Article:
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Q&A With Alberto Salazar

Alberto Salazar made his marathon debut at the 1980 New York Marathon. He won the race again in 1981 and 1982 but his ’82 race at the Boston Marathon where he defeated Dick Beardsley in the race dubbed, “The Duel in the Sun,” was his introduction to legendary status in New England.  Born in Cuba, reared in Wayland, Massachusetts, Salazar currently lives in Oregon.

The new book, 14 Minutes,  is the memoir of Alberto Salazar, the most accomplished, charismatic, and controversial marathoner in history. The narrative is framed in the 14 minutes in which Salazar was clinically dead after his sudden heart attack in 2007. The story describes his tempestuous relationship with his father, Jose Salazar, who was a close ally of Fidel Castro during the Cuban revolution. The narrative follows Alberto’s boyhood in New England, his rise to stardom at the University of Oregon, his dramatic victories in the New York City and Boston Marathons, his long malaise due to injuries, which resulted in a near-suicidal depression; his resurgence due to intense spiritual experiences and discipline; his close alliance with Phil Knight and the Nike corporation; and describes his numerous near-death experiences.

With the Boston Marathon this Monday, we caught up with Salazar for his thoughts on the race, running, the Olympics and more…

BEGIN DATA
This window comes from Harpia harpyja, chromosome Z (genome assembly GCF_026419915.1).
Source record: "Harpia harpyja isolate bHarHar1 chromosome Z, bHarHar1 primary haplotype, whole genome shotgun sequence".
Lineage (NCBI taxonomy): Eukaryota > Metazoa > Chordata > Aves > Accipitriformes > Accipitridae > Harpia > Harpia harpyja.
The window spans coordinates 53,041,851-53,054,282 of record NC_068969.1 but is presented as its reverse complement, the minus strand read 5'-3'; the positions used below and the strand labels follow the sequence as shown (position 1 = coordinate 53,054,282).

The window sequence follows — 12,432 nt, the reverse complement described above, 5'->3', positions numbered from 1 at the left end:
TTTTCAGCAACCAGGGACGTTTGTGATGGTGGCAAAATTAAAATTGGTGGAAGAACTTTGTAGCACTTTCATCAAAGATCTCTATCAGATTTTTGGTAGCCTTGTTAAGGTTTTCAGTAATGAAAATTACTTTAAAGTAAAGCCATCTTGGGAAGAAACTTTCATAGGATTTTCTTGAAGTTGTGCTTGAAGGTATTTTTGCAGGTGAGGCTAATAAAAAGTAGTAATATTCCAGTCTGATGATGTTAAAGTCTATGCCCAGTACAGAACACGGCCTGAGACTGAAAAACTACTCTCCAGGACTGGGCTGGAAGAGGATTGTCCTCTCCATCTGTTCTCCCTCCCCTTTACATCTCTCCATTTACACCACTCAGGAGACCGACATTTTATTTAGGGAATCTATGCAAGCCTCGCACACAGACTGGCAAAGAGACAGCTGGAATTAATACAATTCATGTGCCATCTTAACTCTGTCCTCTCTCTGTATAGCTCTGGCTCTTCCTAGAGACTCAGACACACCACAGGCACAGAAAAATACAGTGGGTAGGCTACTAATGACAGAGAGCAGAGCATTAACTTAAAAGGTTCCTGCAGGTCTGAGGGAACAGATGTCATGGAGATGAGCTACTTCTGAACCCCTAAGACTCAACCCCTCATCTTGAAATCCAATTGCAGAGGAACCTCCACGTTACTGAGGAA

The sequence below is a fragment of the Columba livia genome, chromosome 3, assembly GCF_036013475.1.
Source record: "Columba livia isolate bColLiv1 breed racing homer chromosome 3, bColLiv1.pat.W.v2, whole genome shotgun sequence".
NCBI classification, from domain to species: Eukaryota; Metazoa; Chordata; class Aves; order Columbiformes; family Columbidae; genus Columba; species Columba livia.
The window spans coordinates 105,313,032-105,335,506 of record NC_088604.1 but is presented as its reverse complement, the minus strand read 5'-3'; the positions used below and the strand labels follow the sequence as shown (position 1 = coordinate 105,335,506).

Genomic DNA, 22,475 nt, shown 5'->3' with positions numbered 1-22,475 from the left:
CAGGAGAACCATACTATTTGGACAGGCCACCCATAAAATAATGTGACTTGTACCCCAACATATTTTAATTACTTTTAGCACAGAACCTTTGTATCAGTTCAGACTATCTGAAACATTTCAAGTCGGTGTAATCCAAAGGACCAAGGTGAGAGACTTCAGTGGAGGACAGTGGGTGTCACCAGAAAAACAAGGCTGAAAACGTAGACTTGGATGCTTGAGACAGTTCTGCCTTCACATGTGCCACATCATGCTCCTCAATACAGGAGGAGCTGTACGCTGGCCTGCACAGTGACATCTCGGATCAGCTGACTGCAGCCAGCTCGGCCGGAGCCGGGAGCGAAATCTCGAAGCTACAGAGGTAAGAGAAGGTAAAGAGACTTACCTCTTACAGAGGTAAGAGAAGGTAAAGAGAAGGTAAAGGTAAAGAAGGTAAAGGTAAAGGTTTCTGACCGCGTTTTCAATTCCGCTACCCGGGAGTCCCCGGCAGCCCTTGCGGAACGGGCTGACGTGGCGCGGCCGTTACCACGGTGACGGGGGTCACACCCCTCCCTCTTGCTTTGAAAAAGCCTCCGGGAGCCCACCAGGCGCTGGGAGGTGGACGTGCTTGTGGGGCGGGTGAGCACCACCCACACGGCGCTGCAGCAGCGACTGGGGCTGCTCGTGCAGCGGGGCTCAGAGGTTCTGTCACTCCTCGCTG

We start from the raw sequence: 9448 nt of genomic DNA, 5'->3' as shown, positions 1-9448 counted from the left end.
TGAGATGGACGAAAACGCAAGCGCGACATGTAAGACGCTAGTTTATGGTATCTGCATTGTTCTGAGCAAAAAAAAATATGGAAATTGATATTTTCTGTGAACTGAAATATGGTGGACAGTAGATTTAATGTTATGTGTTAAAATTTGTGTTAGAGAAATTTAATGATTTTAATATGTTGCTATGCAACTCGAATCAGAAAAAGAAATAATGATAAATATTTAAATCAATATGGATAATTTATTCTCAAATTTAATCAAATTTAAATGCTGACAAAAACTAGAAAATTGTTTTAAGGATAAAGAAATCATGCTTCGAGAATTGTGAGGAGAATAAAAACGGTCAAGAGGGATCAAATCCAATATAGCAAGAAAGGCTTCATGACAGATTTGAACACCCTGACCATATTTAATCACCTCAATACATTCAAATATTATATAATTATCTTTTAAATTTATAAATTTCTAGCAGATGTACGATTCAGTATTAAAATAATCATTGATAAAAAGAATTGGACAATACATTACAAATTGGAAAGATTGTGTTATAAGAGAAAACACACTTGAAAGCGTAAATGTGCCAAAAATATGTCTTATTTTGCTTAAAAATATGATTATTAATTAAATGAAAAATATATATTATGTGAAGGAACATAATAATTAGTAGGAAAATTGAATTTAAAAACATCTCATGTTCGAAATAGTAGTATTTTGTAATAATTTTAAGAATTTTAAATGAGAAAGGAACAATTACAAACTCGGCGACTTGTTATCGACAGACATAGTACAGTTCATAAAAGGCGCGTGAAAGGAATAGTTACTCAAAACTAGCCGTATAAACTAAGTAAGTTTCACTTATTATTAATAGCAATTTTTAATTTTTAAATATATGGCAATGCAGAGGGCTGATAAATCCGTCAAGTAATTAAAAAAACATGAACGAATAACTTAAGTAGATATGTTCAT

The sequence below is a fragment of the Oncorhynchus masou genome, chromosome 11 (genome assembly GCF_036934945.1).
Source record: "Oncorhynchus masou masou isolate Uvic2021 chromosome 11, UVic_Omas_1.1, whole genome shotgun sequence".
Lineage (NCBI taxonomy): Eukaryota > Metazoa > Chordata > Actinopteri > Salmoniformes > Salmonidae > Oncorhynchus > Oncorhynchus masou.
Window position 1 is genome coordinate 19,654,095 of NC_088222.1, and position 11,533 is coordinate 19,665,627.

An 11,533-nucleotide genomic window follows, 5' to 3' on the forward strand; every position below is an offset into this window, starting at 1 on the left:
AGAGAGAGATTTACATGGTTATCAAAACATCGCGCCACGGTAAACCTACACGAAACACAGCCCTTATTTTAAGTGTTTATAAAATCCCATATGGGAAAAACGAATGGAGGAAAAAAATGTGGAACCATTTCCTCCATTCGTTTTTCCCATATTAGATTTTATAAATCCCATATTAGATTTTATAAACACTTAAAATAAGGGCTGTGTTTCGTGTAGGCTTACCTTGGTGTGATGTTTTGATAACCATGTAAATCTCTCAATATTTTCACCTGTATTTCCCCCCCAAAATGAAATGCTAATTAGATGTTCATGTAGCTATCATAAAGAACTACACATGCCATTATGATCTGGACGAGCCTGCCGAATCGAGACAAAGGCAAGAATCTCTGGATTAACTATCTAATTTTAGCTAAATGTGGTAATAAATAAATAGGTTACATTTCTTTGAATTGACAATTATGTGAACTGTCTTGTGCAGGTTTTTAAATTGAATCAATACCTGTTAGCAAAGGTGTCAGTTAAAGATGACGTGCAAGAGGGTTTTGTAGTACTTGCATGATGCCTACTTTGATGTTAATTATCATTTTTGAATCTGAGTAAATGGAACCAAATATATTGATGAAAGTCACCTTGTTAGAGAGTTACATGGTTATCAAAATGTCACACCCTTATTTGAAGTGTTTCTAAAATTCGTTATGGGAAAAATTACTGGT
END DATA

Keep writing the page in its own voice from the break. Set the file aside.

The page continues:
1. It is now 20 years since “The Duel In The Sun” With Salazar, how has marathoning changed since that great race?

In the 30 years since my Duel in the Sun with Dick Beardsley, the marathon has undergone explosive growth and radical change. The ’82 Boston represented the height of the first running boom, but the marathon then was still a relatively fringe event that only the most serious and dedicated runners considered. Today, the marathon is a mass event. Last year there were more than 500, 000 marathon finishing times recorded in the U.S., and charity groups like Team in Training specialize in taking sedentary people from the couch to a marathon in just 6 months. On the other end of the spectrum, the elite, professional level of marathons has gotten phenomenally more competitive. Last year worldwide there  were 183 sub-2:10 performances. My winning time at the ’82 Boston was 2:08.52. In 2011, Geoffrey Mutai  of Kenya won in 2:03.02. That means that, if I’d run the same time last year, I would’ve finished more than a mile behind Geoffrey.

2. With Marathon running now being a circuit, why does Boston still stand out so much?

Boston will always stand out because of its mystique and tradition, but its continuing fame is also due to the fact that organizers have adapted so successfully to changing times. They’ve been flexible about things like prize money, starting time, and the inclusion of charity participants. But they’ve held on to what makes Boston unique: the qualifying time. You have to earn Boston. Running the Boston Marathon is every runner’s badge of honor.

3. Meb Keflezighi was number one in the US trials and will be going back to the Olympics again, how do you like his chances? Same question regarding women’s OLY qualifier Shalane Flanagan – a New Englander now in Port, Ore?